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The March Madness Reading List

It's that time of year again. No, not Christmas or Valentine's or a forgotten anniversary. It's time to fill out the brackets for your office pool.

March Madness begins March 19th! Whether you're busy poring over stats and brackets or cursing the networks for playing reruns rather than fight the NCAA ratings bonanza, we've got some books for you.

  The Tournament and Its History

The Big 

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Learn to Express Yourself Through Art: Free Courses for Midlife and Older Adults

Thanks to Lifetime Arts for securing funding and inviting our library system to participate, NYPL is once again able to offer free sustained art courses, taught by professional teaching artists, for adults age 55 and over. Seventeen branch libraries have received funding that enables them to host these classes, which will take place from February-November 2013, and which cover a wide variety of arts including: painting, sculpting, collage, memoir-writing/performance, drawing, and quilt-making.

Because of the great interest generated over the years, many of the 

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Reader's Den: The Night Circus by Erin Morgenstern, Week 4

The Night Circus, as we've discussed, has a nearly obsessive focus on time; its passing, linearity and infinite nature. This is exemplified in the workings of its magnificent clock and its mechanical operation.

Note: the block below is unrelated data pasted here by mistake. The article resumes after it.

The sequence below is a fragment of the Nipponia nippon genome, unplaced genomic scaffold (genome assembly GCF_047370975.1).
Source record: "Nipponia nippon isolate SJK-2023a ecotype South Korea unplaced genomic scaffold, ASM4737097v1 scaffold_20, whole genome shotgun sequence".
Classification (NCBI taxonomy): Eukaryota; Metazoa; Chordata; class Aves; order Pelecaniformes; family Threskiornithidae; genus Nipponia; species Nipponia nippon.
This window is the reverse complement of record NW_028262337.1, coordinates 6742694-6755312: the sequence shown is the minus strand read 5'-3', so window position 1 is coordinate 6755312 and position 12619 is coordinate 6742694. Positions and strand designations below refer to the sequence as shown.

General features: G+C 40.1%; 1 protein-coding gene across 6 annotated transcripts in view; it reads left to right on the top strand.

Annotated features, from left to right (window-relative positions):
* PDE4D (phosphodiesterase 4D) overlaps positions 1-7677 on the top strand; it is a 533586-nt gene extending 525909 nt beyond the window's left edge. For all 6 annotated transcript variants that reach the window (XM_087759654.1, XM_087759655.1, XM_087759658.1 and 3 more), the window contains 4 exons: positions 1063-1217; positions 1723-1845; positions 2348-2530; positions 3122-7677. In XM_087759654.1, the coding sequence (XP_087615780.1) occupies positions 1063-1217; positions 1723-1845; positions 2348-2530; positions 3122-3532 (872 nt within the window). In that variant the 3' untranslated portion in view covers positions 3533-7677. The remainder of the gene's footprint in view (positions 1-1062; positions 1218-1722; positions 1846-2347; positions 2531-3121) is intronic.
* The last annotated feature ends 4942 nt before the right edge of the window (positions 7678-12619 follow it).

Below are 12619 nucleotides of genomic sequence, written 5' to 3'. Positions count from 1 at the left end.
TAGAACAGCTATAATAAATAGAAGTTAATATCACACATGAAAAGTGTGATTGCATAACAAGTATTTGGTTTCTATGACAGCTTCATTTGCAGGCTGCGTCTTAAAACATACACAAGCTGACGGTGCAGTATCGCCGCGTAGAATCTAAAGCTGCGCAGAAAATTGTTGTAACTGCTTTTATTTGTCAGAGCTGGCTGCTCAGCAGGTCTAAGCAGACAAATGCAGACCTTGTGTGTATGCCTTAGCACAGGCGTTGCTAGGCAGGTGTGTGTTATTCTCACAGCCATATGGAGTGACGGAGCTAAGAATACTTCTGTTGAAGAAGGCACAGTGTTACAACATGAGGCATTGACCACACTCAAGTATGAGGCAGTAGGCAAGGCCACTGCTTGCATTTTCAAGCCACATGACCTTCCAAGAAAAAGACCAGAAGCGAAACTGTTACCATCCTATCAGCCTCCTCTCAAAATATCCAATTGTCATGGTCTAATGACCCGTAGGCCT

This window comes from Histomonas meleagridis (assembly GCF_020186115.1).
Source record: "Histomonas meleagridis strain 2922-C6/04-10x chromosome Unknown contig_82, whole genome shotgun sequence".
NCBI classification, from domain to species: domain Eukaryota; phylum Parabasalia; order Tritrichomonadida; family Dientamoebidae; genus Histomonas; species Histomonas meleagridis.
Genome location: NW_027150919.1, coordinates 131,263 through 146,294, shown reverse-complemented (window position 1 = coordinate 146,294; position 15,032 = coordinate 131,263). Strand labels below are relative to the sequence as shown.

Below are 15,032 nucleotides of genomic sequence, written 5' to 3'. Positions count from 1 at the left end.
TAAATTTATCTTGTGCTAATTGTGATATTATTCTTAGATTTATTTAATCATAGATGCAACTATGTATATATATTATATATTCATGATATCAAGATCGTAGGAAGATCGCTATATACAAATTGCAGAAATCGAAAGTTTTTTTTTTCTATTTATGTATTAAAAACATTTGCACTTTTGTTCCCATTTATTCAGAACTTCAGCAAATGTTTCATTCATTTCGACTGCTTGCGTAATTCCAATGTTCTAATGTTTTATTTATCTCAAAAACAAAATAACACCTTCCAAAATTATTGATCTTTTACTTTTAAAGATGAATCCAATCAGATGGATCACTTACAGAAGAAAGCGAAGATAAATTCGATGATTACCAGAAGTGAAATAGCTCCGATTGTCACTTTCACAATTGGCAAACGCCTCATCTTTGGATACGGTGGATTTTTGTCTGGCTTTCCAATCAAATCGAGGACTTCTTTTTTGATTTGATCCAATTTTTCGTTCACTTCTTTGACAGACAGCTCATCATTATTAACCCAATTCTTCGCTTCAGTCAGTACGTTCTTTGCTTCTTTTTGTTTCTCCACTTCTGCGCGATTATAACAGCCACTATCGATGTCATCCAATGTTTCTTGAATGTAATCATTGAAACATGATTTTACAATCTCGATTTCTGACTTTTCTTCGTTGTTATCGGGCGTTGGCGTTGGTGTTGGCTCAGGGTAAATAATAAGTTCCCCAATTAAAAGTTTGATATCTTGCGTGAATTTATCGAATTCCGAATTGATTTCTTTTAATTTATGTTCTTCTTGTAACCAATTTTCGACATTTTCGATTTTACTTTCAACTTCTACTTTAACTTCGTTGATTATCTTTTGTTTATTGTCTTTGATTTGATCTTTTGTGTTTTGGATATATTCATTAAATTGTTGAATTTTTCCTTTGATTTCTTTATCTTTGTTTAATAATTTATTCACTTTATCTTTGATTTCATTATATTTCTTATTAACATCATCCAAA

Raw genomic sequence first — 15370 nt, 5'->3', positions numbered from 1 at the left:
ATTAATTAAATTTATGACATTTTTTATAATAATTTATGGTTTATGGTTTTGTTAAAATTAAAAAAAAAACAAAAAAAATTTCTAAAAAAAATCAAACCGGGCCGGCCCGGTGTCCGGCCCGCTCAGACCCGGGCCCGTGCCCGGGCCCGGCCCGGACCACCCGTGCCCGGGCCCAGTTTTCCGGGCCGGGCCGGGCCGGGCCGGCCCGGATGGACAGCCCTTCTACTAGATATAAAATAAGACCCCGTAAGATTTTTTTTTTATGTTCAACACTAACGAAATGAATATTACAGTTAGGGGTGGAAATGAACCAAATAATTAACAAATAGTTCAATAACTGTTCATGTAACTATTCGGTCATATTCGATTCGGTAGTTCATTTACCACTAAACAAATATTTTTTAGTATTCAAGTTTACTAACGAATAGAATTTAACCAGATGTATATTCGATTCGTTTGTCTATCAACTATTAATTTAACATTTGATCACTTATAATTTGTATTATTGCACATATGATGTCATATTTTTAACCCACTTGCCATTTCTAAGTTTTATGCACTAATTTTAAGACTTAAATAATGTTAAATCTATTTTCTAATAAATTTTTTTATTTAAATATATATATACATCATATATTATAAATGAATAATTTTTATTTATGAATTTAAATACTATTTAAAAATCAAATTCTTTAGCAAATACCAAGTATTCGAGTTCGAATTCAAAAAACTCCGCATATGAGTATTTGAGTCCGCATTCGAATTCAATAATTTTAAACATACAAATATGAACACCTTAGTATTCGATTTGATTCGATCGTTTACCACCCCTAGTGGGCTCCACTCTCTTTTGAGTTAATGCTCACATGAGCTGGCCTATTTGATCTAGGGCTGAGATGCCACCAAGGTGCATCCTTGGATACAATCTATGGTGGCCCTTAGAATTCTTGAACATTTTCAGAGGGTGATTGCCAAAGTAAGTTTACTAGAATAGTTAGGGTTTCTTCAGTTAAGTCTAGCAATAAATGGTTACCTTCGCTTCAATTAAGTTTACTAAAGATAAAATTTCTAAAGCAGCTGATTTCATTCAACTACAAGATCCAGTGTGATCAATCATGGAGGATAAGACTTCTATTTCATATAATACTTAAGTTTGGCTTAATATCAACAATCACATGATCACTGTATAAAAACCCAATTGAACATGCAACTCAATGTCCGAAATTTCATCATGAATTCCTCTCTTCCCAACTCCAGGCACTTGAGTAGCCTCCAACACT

However, within the clockworks resides a nearly infinite number of possibilities to enthrall attendees. For example splashes of color are found throughout the strict black-and-white scheme. The twins' red scarves and the fires lit on the circus's opening night come to 

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Reader's Den: The Night Circus by Erin Morgenstern, Week 3

Last week we discussed the passage of time and the clockwork nature of The Night Circus. Time's flow tends to bring a stream of bounty and loss simultaneously.

For example, the myriad performers and founders of the circus are gifted with immortality. Some would say they were subjected to longevity's curse, especially in the case of Chandresh LeFévre.

As we head into the Thanksgiving season, think on this conundrum. Is the immortality the circus confers a bane or something 

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Reader's Den: The Night Circus by Erin Morgenstern, Week 2

The Night Circus is crafted in lyrical and elaborate prose. Sometimes it even borders on the ornamental. The language and descriptions are fitting, however, considering the overriding theme of time's passage in the book.

If there is one thing the circus exemplifies, it is clockwork precision. The entertainments may be strange and off-kilter, but they all work together in a harmonious whole.

On its opening night twelve fires of varying hues are lit, one for each chime of Thiessen's 

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Reader's Den: The Night Circus by Erin Morgenstern, Week 1

"The circus arrives without warning. No announcements precede it. It is simply there, when yesterday it was not." Erin Morgenstern's literary debut, The Night Circus, begins with this intoxicating passage before ushering readers inside the tent flaps of Le Circque des Rêves, the Circus of Dreams.

For two young children, Marco and Celia, the dreams may turn to nightmares or fulfill their sweet promise as the two meet in a magical competition arranged by their adoptive fathers.